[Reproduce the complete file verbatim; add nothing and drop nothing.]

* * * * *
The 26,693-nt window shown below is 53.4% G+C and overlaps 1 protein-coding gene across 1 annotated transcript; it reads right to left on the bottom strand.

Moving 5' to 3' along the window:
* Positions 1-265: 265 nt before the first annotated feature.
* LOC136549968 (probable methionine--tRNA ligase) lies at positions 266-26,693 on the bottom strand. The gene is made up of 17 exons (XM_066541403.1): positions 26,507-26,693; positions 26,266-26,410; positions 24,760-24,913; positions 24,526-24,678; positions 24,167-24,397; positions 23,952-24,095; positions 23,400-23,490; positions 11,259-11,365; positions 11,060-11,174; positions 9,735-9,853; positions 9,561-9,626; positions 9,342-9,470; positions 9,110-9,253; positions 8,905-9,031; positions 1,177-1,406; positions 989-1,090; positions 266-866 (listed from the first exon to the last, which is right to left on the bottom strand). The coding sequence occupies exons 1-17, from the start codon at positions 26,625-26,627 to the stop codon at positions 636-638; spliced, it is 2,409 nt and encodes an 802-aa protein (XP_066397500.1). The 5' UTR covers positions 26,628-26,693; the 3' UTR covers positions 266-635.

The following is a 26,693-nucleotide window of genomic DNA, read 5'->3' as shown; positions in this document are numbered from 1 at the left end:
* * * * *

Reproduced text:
The 26,693-nt window shown below is 53.4% G+C and overlaps 1 protein-coding gene across 1 annotated transcript; it reads right to left on the bottom strand.

Moving 5' to 3' along the window:
* Positions 1-265: 265 nt before the first annotated feature.
* LOC136549968 (probable methionine--tRNA ligase) lies at positions 266-26,693 on the bottom strand. The gene is made up of 17 exons (XM_066541403.1): positions 26,507-26,693; positions 26,266-26,410; positions 24,760-24,913; positions 24,526-24,678; positions 24,167-24,397; positions 23,952-24,095; positions 23,400-23,490; positions 11,259-11,365; positions 11,060-11,174; positions 9,735-9,853; positions 9,561-9,626; positions 9,342-9,470; positions 9,110-9,253; positions 8,905-9,031; positions 1,177-1,406; positions 989-1,090; positions 266-866 (listed from the first exon to the last, which is right to left on the bottom strand). The coding sequence occupies exons 1-17, from the start codon at positions 26,625-26,627 to the stop codon at positions 636-638; spliced, it is 2,409 nt and encodes an 802-aa protein (XP_066397500.1). The 5' UTR covers positions 26,628-26,693; the 3' UTR covers positions 266-635.

The following is a 26,693-nucleotide window of genomic DNA, read 5'->3' as shown; positions in this document are numbered from 1 at the left end: